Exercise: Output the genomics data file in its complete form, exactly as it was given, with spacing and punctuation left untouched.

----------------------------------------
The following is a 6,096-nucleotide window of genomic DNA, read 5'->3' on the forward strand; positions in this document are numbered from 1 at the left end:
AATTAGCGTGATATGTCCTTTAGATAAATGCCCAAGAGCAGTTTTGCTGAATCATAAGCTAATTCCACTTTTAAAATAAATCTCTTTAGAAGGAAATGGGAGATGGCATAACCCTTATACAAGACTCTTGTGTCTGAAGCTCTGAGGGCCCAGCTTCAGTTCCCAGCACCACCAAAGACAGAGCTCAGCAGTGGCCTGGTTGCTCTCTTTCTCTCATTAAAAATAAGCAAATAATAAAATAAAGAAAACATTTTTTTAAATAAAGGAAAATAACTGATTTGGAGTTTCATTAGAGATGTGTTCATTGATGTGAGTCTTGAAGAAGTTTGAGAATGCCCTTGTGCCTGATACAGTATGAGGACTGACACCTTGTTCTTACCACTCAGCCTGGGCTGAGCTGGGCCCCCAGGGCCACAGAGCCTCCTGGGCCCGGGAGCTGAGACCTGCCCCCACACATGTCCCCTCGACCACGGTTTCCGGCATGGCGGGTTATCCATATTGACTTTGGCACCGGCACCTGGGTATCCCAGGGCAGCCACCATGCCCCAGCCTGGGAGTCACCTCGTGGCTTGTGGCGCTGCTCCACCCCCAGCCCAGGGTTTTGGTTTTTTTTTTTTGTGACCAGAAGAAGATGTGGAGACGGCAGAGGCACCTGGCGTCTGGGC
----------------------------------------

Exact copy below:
The following is a 6,096-nucleotide window of genomic DNA, read 5'->3' on the forward strand; positions in this document are numbered from 1 at the left end:
AATTAGCGTGATATGTCCTTTAGATAAATGCCCAAGAGCAGTTTTGCTGAATCATAAGCTAATTCCACTTTTAAAATAAATCTCTTTAGAAGGAAATGGGAGATGGCATAACCCTTATACAAGACTCTTGTGTCTGAAGCTCTGAGGGCCCAGCTTCAGTTCCCAGCACCACCAAAGACAGAGCTCAGCAGTGGCCTGGTTGCTCTCTTTCTCTCATTAAAAATAAGCAAATAATAAAATAAAGAAAACATTTTTTTAAATAAAGGAAAATAACTGATTTGGAGTTTCATTAGAGATGTGTTCATTGATGTGAGTCTTGAAGAAGTTTGAGAATGCCCTTGTGCCTGATACAGTATGAGGACTGACACCTTGTTCTTACCACTCAGCCTGGGCTGAGCTGGGCCCCCAGGGCCACAGAGCCTCCTGGGCCCGGGAGCTGAGACCTGCCCCCACACATGTCCCCTCGACCACGGTTTCCGGCATGGCGGGTTATCCATATTGACTTTGGCACCGGCACCTGGGTATCCCAGGGCAGCCACCATGCCCCAGCCTGGGAGTCACCTCGTGGCTTGTGGCGCTGCTCCACCCCCAGCCCAGGGTTTTGGTTTTTTTTTTTTGTGACCAGAAGAAGATGTGGAGACGGCAGAGGCACCTGGCGTCTGGGC